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We planned a somewhat different day for Friday - only one museum! We took the Metro to the Etoile and used the underground passage to cross over to the Arc de Triomphe. The statues and stone work of the arch and the Tomb of the Unknown Soldier make an impressive tableau. After climbing to the top (the elevators are only for the disabled these days), we had great views of Paris despite the haze.

Once we recovered from walking down all the stairs from the top, we strolled down the shaded sidewalk of the Champs-Élysées. The street is lined with fancy shops and restaurants - as well as a McDonald's sidewalk café. We opted not to demonstrate that we knew that a Quarter Pounder is called a 'Royale' in France, choosing instead to have a late lunch under the sidewalk marquee of a salon de thé. Restaurants in Paris never hurry you, so we enjoyed a leisurely meal and played 'spot-the-tourist' with the passing crowds of pedestrians.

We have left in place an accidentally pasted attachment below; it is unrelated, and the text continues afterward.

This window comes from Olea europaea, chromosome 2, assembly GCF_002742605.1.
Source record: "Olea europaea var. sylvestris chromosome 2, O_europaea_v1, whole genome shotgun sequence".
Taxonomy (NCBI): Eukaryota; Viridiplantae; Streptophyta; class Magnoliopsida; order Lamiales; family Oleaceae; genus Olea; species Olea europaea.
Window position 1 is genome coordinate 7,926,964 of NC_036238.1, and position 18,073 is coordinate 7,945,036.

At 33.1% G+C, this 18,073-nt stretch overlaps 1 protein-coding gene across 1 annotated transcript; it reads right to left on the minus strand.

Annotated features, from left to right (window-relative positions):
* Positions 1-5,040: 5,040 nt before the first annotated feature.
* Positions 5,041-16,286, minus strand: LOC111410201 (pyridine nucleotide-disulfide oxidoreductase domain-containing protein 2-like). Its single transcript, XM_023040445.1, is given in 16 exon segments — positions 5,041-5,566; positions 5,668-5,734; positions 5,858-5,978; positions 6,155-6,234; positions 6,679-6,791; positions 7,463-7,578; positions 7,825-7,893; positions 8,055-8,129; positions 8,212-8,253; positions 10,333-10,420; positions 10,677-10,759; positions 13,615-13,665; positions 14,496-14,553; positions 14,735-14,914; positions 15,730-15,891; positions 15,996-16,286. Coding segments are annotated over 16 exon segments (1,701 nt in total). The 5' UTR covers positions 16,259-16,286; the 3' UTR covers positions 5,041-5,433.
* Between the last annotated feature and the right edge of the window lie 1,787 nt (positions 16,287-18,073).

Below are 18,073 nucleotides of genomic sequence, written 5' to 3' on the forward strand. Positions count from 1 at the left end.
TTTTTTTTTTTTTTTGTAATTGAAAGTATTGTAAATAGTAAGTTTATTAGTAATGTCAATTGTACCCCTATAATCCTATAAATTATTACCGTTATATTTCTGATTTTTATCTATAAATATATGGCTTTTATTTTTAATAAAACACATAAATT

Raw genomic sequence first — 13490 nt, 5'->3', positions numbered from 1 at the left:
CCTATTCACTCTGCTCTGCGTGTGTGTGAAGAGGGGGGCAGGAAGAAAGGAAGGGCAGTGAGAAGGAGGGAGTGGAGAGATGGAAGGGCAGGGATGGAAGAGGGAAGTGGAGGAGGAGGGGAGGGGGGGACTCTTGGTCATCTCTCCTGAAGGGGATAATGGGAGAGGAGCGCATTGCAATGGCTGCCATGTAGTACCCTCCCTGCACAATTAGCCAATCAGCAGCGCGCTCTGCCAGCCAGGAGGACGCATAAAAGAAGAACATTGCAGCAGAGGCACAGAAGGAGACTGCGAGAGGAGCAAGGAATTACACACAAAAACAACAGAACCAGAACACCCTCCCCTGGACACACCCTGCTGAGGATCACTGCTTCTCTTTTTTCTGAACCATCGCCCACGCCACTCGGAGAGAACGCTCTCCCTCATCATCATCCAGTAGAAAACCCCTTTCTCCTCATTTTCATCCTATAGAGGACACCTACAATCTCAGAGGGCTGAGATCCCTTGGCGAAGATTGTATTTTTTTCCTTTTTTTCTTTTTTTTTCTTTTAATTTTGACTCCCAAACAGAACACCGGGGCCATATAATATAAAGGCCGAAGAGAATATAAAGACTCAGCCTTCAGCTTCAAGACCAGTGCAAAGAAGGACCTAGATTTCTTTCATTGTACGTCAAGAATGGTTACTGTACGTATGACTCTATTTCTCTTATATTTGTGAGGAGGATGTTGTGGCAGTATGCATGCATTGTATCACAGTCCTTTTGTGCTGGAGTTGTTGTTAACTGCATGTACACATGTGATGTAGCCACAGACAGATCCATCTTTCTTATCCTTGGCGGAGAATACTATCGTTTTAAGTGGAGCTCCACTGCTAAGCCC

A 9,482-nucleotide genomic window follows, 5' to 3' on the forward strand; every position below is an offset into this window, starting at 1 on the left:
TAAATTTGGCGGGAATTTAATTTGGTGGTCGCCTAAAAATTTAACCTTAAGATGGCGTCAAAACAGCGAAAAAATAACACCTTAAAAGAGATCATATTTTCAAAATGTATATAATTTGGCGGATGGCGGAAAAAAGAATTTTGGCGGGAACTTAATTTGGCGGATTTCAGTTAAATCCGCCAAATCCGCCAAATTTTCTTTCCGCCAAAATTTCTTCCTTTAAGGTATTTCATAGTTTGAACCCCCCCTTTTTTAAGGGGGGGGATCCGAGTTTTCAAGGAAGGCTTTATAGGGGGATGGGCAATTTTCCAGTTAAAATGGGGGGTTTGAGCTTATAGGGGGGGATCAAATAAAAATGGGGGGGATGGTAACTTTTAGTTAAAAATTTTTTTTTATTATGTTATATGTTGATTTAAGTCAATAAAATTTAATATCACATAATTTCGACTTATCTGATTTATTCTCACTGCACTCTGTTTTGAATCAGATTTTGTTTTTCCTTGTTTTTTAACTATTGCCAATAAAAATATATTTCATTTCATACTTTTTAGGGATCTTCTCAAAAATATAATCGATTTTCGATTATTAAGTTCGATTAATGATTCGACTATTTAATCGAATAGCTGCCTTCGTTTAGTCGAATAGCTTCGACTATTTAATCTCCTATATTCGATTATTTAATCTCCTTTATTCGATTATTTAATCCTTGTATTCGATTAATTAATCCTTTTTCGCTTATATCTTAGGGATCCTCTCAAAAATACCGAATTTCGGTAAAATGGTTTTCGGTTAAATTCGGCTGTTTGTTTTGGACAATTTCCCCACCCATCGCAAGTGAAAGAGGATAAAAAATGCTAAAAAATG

After lunch we walked to the Jacquemart-André Museum. The museum is in the mansion of the couple who donated it and their art collection to France. The mansion was an interesting illustration of the extremes of wealth that private individuals amassed in the mid-to-late 19th century - Jaquemart hired the architect who had lost the commission to design the Paris Opera and gave him a free hand to show that he, and not the other guy, should have gotten the nod. Jaquemart and his wife bought Venetian art with a budget that exceeded that of the entire government of France, and acquired an amazing collection. Unfortunately, photography was prohibited.
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